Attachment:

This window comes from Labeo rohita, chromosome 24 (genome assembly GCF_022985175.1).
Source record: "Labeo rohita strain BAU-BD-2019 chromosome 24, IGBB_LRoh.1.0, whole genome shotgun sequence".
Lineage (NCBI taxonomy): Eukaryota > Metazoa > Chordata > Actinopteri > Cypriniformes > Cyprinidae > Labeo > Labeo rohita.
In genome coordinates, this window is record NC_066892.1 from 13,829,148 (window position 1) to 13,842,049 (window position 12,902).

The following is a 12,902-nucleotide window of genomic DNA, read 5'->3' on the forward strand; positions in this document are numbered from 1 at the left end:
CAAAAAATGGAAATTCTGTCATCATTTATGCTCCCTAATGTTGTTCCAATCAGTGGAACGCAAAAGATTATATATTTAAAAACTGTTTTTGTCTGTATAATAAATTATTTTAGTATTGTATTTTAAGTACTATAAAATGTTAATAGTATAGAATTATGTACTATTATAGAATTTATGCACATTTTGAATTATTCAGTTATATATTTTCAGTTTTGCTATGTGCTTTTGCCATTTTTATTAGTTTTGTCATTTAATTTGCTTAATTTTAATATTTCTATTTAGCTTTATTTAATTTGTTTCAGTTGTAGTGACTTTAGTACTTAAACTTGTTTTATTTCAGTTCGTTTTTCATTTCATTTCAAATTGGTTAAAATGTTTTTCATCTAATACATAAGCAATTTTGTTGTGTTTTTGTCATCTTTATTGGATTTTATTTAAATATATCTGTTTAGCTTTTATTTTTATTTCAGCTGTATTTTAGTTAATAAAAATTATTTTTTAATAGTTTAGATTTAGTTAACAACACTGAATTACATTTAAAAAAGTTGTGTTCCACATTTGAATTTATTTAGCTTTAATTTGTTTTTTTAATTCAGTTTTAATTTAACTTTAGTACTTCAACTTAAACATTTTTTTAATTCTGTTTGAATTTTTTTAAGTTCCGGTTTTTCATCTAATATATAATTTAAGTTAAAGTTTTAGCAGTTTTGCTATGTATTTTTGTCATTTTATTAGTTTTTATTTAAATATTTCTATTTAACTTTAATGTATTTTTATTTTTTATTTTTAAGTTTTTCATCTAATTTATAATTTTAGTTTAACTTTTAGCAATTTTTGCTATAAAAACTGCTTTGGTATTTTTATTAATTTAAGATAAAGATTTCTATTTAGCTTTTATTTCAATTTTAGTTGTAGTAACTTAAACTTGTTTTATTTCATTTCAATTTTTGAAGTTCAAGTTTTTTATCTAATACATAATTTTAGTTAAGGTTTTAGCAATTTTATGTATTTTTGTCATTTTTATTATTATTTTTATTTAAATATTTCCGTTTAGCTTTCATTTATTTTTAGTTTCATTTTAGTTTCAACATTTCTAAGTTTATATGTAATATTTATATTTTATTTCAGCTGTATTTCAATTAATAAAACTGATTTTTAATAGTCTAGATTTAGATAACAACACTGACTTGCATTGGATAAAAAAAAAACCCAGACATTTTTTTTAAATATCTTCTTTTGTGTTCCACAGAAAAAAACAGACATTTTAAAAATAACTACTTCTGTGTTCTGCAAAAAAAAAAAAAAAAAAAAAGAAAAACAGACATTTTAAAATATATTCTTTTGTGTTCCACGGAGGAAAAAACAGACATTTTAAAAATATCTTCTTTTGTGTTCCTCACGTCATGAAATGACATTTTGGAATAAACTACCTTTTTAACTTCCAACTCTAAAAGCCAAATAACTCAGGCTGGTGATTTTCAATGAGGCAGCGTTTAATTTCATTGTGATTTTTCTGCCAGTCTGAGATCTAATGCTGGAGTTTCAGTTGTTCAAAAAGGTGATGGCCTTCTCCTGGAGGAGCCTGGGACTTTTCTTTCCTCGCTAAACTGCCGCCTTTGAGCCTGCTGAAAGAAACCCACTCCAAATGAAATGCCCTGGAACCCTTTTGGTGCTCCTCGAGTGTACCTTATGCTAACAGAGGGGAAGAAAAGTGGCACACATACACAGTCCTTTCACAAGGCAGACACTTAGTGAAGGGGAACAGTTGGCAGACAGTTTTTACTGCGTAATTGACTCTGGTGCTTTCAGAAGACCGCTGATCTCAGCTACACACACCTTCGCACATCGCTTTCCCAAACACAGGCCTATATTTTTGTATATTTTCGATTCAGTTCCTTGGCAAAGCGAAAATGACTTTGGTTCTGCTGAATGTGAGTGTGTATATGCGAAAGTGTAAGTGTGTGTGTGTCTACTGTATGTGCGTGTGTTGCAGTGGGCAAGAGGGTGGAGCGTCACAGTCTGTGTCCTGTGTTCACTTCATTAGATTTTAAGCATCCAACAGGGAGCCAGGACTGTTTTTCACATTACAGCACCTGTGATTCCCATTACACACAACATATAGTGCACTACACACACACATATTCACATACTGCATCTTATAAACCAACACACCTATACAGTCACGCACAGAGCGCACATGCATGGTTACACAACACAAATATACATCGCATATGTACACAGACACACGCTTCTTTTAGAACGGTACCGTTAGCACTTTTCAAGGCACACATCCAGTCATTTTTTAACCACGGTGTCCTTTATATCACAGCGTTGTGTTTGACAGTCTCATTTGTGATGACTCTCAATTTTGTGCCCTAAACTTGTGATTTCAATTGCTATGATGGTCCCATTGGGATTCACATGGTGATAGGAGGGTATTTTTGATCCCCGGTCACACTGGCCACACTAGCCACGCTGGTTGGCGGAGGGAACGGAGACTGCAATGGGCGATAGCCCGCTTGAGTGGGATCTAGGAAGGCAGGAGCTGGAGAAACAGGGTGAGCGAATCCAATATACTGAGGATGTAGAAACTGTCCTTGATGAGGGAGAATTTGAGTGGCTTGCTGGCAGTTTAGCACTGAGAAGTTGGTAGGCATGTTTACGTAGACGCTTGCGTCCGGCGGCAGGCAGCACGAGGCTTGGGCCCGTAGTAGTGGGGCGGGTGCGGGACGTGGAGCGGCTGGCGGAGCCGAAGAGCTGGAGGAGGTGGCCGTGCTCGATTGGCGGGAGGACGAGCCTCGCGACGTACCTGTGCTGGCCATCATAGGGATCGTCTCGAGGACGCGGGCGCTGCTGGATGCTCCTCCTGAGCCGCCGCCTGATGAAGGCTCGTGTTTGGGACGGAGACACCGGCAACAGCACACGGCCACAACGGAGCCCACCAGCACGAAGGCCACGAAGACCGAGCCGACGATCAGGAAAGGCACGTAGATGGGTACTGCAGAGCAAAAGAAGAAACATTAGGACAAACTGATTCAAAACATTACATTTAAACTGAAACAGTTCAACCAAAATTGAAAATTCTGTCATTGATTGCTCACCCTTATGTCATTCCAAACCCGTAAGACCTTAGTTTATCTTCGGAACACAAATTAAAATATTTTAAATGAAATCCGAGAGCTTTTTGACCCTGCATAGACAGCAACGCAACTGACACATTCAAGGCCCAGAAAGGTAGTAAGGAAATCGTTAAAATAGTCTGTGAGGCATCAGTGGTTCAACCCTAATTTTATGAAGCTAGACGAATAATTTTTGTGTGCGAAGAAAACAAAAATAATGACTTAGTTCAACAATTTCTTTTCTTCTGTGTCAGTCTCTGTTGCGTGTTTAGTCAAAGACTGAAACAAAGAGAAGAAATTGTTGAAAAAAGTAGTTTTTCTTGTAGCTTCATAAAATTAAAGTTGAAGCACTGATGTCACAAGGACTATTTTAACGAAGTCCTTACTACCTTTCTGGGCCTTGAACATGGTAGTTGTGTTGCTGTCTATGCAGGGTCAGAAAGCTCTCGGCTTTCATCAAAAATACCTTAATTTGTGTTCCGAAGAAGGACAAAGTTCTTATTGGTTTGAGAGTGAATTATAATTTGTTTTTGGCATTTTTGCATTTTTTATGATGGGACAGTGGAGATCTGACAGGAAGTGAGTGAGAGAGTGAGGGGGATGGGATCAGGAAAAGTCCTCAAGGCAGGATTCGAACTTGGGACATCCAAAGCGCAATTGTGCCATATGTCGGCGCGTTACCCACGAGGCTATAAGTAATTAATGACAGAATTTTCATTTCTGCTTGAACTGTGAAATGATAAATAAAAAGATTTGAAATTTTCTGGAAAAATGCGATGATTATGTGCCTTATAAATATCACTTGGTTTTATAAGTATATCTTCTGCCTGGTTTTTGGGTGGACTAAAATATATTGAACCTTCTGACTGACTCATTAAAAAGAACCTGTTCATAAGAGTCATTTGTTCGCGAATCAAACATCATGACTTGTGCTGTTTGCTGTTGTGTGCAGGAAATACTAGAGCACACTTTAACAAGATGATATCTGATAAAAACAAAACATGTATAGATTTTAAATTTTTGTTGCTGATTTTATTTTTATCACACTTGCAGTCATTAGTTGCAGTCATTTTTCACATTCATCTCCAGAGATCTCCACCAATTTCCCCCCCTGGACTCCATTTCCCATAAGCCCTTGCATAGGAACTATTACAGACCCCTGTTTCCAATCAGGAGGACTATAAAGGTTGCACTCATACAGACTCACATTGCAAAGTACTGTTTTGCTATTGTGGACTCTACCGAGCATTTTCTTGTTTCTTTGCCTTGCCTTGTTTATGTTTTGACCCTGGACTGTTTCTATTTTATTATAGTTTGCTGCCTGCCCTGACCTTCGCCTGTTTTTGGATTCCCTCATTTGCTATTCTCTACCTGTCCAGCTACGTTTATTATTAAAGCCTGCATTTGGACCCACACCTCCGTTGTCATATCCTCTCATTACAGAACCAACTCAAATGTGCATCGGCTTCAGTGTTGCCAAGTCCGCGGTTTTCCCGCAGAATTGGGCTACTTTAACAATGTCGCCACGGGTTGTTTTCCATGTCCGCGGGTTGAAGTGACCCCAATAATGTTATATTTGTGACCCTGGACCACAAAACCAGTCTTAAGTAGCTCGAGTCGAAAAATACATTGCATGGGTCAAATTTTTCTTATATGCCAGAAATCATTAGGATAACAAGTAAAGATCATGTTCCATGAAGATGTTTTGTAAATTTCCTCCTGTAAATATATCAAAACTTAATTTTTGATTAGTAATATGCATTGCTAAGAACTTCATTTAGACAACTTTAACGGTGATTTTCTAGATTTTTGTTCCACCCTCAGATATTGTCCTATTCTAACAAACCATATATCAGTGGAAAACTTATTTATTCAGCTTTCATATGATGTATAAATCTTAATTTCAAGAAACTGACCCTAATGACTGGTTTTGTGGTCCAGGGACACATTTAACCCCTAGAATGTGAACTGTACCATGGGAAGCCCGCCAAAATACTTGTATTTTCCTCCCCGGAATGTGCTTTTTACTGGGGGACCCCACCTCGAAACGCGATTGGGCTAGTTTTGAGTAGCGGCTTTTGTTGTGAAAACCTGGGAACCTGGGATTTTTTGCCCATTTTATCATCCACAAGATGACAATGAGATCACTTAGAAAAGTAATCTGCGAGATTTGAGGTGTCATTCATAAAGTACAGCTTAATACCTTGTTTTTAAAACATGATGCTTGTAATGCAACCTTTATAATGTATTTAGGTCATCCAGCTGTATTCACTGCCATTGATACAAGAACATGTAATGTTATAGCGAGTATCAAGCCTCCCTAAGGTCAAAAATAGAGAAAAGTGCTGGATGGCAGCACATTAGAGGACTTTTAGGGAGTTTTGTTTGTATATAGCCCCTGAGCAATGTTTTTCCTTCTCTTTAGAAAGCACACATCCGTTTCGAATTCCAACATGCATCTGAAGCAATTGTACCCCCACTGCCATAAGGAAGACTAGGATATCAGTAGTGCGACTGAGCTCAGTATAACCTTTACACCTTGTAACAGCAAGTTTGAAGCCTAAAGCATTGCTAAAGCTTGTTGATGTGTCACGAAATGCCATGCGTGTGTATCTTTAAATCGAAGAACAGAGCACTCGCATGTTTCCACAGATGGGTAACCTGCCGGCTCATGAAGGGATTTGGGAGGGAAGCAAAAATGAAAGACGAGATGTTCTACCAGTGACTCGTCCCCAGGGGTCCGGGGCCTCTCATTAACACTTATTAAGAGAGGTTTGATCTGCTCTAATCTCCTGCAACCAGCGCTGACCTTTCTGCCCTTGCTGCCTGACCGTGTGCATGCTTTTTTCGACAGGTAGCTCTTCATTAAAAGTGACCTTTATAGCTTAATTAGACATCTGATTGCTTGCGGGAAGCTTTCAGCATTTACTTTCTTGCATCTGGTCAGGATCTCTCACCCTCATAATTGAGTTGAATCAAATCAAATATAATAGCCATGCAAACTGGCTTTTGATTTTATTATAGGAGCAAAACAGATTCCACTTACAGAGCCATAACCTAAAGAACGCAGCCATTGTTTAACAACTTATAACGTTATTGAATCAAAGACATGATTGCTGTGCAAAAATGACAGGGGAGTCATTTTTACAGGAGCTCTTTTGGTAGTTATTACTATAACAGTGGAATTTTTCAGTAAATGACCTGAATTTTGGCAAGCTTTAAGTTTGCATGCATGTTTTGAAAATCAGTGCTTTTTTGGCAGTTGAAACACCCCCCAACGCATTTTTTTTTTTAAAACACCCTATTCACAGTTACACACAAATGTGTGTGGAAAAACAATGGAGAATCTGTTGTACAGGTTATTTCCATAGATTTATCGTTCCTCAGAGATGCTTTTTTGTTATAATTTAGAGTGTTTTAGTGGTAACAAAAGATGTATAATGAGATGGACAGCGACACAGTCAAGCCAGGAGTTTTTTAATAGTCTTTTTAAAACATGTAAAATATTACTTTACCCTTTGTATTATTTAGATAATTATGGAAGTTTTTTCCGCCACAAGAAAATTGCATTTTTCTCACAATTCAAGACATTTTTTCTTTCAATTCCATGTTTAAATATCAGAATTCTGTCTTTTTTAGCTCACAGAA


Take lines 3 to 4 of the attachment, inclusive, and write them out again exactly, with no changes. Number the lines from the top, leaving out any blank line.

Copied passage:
Lineage (NCBI taxonomy): Eukaryota > Metazoa > Chordata > Actinopteri > Cypriniformes > Cyprinidae > Labeo > Labeo rohita.
In genome coordinates, this window is record NC_066892.1 from 13,829,148 (window position 1) to 13,842,049 (window position 12,902).